Tortilla dough contains less water and more fat than bread dough, so the gluten is not as fully developed in the former. The amount of water used when making tortillas determines the moisture content of the finished product. The optimum target moisture is 29-32%. Less moisture will cause a dry, crumbly product. Higher moisture causes high-water activity, causing tortillas to grow mold quickly and stick together inside the package.

Tortilla manufacturers use either solid shortening or liquid oils in their formulations. The latter facilitate a shorter mixing time and result in softer dough. Unmodified oils have lower melting points than solid fat shortenings and tend to produce tortillas with softer texture. Hot-press conditions should be adjusted accordingly.

The amount and type of shortening used affects dough machinability, dough stickiness, tortilla texture and tortilla flavor. Because shortening interacts with starch and proteins, it also slows staling.


Batch-pack components

Batch-pack components—salt, sugar, leavening, preservatives and dough conditioners—comprise about 5% of a commercial flour tortilla formula, said Bejosano. Ingredient suppliers typically offer custom packs created to meet customers’ specific needs, requiring them to just add flour, water and shortening.

Salt adds flavor to tortillas and enhances their shelf life. In addition, it interacts with gluten, making the dough stronger and less sticky. It also tightens up dough, thus increasing mixing time.

Sugar adds flavor to tortillas and contributes to “toast points,” the brown burn spots on tortillas. All baked foods are leavened by air, steam, thermal expansion and biological or chemical methods, according to Bejosano. “Using the right chemical leavening system is critical because most consumers prefer fluffy, thick, opaque tortillas,” Bejosano explained.

Chemical leavening systems are composed of a leavening base and acid. Sodium bicarbonate (NaHCO3) is the most widely used leavening base and chemically neutralized by an acid. Potassium bicarbonate is a low-sodium leavening base.

Leavening acids include sodium aluminum sulfate (SAS), sodium aluminum phosphate (SALP), sodium acid pyrophosphate (SAPP), monocalcium phosphate (MCP), calcium acid pyrophosphate (low sodium). Of these, SAS, SALP, SAPP and MCP are commonly used in flour tortillas.

Citric acid and fumaric acid are also used in flour tortilla formulations. Citric acid is soluble in water and reaches an equilibrium pH in the mixer. As a result, most of the sodium bicarbonate is expended in the mixer, with little remaining for leavening in the oven. This results in translucency in the finished product. Fumaric acid, on the other hand, is less soluble than citric acid and does not cause as much translucency.

All acids react with, or neutralize, sodium bicarbonate, form carbon dioxide and lower the pH in the dough. When acids that are less soluble in water—SAS or fumaric acid, for instance—are used, the reaction rate is lower, so it may take several hours or days for tortilla dough or baked tortillas to reach equilibrium pH.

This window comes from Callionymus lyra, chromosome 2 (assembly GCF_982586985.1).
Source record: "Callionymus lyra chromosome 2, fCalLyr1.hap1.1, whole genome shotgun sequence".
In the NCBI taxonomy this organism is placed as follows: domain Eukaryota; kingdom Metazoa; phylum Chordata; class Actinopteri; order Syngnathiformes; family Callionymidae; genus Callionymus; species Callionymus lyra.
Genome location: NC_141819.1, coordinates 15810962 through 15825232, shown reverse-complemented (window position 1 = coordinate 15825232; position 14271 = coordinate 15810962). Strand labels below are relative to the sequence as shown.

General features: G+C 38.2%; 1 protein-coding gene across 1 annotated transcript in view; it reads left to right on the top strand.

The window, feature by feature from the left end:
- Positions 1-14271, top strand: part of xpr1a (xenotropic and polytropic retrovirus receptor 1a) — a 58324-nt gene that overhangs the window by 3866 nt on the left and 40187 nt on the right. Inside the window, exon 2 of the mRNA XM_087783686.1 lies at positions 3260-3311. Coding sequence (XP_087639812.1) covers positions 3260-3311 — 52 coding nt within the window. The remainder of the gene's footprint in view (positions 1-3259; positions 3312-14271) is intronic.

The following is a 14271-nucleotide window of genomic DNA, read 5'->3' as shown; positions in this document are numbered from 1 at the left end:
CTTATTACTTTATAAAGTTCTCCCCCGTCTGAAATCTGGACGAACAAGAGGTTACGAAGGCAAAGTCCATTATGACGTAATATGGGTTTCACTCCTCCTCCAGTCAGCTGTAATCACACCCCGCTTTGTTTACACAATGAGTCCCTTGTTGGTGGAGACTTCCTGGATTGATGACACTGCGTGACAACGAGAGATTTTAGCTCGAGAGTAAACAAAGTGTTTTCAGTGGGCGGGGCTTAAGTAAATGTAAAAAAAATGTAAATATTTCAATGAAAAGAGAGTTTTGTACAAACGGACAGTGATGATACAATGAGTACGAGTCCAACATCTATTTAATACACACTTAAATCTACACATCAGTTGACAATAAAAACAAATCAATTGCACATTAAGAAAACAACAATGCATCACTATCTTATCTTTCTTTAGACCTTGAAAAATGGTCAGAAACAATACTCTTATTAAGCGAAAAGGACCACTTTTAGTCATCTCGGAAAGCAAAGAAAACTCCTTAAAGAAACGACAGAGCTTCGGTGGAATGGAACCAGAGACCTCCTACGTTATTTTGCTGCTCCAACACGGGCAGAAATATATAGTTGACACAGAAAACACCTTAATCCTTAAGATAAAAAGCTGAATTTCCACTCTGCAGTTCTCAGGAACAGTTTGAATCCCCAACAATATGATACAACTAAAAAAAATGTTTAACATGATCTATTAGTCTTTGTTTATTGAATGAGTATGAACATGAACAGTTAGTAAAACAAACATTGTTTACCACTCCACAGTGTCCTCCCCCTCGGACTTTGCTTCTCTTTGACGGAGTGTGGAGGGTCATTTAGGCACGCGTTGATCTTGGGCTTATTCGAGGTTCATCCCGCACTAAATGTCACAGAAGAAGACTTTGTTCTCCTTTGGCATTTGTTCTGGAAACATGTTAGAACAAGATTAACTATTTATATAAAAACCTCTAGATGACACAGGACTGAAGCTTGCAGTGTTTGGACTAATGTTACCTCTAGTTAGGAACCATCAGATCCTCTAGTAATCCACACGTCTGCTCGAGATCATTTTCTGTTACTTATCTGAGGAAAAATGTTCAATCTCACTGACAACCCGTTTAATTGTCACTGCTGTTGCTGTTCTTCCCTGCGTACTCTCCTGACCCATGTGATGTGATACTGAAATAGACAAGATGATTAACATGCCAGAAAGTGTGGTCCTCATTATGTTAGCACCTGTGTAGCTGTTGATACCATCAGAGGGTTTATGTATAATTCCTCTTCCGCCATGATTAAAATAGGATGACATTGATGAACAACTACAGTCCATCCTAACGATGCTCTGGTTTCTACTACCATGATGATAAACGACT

For most tortilla producers and consumers, the days of making, selling and consuming fresh tortillas daily are gone. Ready-to-eat tortillas in resealable bags enable end users to refrigerate or freeze tortillas until needed.

Tortilla manufacturers, therefore, rely on a variety of preservatives to keep their products fresh in the interim: Calcium propionate; sodium propionate; potassium sorbate; sorbic acid; sodium benzoate; methyl/propyl parabens; and cultured wheat flour (clean label).

The most common anti-mold agents used in tortillas are calcium propionate, sodium propionate and potassium sorbate. Their activity is pH dependent. To attain the desired pH level, tortilla manufacturers use acidulants, such as fumaric acid, citric acid, malic, acid and glucono delta lactone.

However, acids directly affect dough and tortilla properties. More soluble acids, for instance, toughen dough and make it difficult to press, resulting in small-diameter tortillas. Manufacturers should choose less soluble acids to minimize this effect.

Fumaric acid is preferable for tortilla formulations because it’s less soluble in dough and interferes less with the leavening reaction than acids that become soluble during mixing.


Dough conditioners

Emulsifiers act as dough conditioners in two ways: They increase the amount of binding sites that gluten strands have to each other; and/or form bridges to supplement disulfide linkages, which results in a stronger gluten film. They also form ordered structures with water, thereby supporting lipids in the dough system.

Common emulsifiers are sodium- and calcium stearoyl lactylate (SSL and CSL), ethoxylated mono- and diglycerides (EMG), polysorbates (PS), succinylated monoglycerides (SMG) and diacetyl tartaric acid ester of monoglycerides (DATEM).